ISLAMABAD: Amid increasing global pressure to move decisively against proscribed organisations, Pakistan on Wednesday reviewed its new draft action plan for submission to global bodies working on curbing money laundering and terror financing.
The action plan was reviewed just two days before the filing of comments to the observations raised by the Asia Pacific Group (APG) on Money Laundering.
The APG and the Financial Action Task Force’s (FATF) recommendations to curb money laundering and terror-financing were first discussed in a federal cabinet meeting. The proposed action plan was then reviewed in a meeting chaired by Finance Minister Dr Shamshad Akhtar.
Pakistan to go on FATF terror financing list in June
Pakistan is required to submit an action plan for review by the FATF in its plenary meeting, scheduled to take place in France from June 24 to June 29. Pakistan risks being placed on the blacklist of countries that financially aid terrorism if its action plan is rejected by the task force.
“The caretaker government will do whatever is required to make sure that Pakistan is not blacklisted,” Barrister Ali Zafar, the caretaker federal minister for information and law, told The Express Tribune.
“I am confident that Pakistan’s existing legal regime is compliant with global anti-money laundering (AML) and counter-terror financing (CTF) regimes,” he added.
Zafar said the Finance Ministry will require some more time for finalisation of the plan and then it will make a final presentation before the federal cabinet. He said the caretaker government will try to find solutions to all issues while remaining within the limits of the Constitution.
Caretaker Minister for Finance Dr Shamshad Akhtar chaired a meeting to review different FATF related issues, according to a terse statement issued by the ministry. In February, the FATF had decided to place Pakistan on its greylist of countries that do not do enough to financially curb terrorism.
Sources said the new plan revolves around four key areas of concerns, expressed by the APG on Money Laundering and the FATF. The FATF wanted Pakistan to implement 27 recommendations to show progress in these four areas.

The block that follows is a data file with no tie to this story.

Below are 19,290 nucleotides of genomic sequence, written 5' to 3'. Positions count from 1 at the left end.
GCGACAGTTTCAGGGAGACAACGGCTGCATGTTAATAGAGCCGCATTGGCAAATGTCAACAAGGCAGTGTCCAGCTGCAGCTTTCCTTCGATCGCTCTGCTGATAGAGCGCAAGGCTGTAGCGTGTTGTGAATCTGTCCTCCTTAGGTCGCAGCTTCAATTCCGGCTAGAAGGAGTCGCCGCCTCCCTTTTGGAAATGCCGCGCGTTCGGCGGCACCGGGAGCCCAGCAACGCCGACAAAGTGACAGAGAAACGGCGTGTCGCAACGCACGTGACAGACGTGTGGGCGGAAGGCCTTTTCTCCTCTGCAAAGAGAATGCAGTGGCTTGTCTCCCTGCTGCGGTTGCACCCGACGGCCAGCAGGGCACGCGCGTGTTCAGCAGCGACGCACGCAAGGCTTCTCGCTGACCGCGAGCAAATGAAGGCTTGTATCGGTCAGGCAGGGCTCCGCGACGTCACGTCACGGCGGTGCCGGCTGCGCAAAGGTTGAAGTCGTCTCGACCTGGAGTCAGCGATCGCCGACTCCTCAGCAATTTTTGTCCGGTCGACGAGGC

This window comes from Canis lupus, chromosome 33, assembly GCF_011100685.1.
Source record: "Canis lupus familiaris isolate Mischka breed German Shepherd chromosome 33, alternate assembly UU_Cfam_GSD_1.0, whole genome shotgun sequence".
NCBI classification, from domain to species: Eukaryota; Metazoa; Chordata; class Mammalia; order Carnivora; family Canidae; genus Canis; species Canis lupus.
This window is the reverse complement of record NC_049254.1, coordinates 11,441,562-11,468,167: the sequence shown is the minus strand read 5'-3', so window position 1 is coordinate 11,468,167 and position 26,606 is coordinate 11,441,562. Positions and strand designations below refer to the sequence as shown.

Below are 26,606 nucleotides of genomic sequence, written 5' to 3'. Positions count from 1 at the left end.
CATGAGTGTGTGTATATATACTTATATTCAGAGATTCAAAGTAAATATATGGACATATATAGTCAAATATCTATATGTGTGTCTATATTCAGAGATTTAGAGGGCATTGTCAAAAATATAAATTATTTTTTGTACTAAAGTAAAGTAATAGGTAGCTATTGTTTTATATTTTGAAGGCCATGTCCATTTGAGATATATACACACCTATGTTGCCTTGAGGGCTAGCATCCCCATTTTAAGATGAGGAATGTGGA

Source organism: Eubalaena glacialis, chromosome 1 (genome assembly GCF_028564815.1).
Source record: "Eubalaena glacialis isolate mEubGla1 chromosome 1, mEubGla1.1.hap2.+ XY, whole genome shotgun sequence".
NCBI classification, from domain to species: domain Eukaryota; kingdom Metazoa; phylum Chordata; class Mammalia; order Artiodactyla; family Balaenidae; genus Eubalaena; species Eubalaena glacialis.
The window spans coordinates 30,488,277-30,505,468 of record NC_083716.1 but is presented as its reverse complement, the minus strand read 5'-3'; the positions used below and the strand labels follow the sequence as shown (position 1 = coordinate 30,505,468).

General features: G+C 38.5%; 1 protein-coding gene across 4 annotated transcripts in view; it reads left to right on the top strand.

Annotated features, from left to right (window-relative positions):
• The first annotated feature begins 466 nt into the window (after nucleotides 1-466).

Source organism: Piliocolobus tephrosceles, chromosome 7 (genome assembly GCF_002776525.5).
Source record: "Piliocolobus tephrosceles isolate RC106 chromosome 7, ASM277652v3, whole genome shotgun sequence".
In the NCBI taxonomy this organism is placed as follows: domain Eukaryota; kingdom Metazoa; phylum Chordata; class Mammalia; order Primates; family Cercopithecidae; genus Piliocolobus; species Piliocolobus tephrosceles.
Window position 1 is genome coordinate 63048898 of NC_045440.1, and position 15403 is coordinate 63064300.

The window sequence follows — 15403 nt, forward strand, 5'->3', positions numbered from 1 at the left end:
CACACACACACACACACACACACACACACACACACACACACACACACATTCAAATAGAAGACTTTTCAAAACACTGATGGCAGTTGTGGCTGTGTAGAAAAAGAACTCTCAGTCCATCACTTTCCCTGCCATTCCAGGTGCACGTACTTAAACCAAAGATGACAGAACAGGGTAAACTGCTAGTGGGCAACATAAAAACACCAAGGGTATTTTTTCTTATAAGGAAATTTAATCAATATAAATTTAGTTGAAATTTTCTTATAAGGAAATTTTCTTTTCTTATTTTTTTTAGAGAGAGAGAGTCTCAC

These areas are related to improving supervisions of the AML and the CTF, curbing the illicit cross-border movement of currency through Chaman and Torkham, improving prosecution in AML and CTF cases, and ensuring enforcement of United Nations Security Council resolutions.
Zafar said improving prosecution and investigation in money laundering and terrorism financing cases is in the interest of Pakistan.
Pakistan had submitted its action plan with the APG that met in Bangkok last month but the body expressed its dissatisfaction on progress on the issues of actions against proscribed organisations such as Lashkar-e-Taiba (LeT), Jamaatud Dawa (JuD) and Falah-e-Insaniat Foundation (FIF).
There is also pressure on Pakistan to take action against the Haqqani Network, but Pakistan's position has remained that the Haqqani Network is based in Afghanistan, the sources said.
The FATF and APG wanted Pakistan to have better supervision of the AML and the CTF regimes. In the revised plan, the authorities have tried to strengthen this area.
More than Pakistan’s action, it will be the political posture of the United States that will determine whether the FATF accepts the new plan, said the sources. They said Pakistan has done everything in its capacity, but the US-India nexus is creating trouble.
The sources said Dr Shamshad Akthar also underlined the need to tackle US pressure. It was decided that China would be requested to play a more proactive role this time, as Beijing’s neutral role led to the placement of Islamabad on the greylist.
According to the APG’s assessment, Pakistan faces significant risks of money laundering and even more significant risks of terrorism financing. The results that the country has so far claimed to achieve do not commensurate with the risks and threats facing Pakistan.
FATF expresses concern over PM’s tax amnesty scheme
The new proposed plan has tried to address the FATF’s concerns about weak prosecution in money laundering and terrorist financing cases. Although the government will submit outcomes of the prosecutions, coordination between the provinces and the Centre in this area remains a concern.
The APG’s previous assessment was that the criminals were purchasing real estate, abusing corporate entities to access the financial sector, and laundering money through trade. The third main area of action will be curbing illicit cross-border currency movement, which is being used for terrorist activities.
The FATF’s fourth area of concern was the failure to criminalise the financing of individual terrorists or terrorist groups, other than proscribed organisations. The law enforcement agencies and prosecution authorities have powers to prosecute money laundering and terror financing, but they are currently not using these tools effectively.
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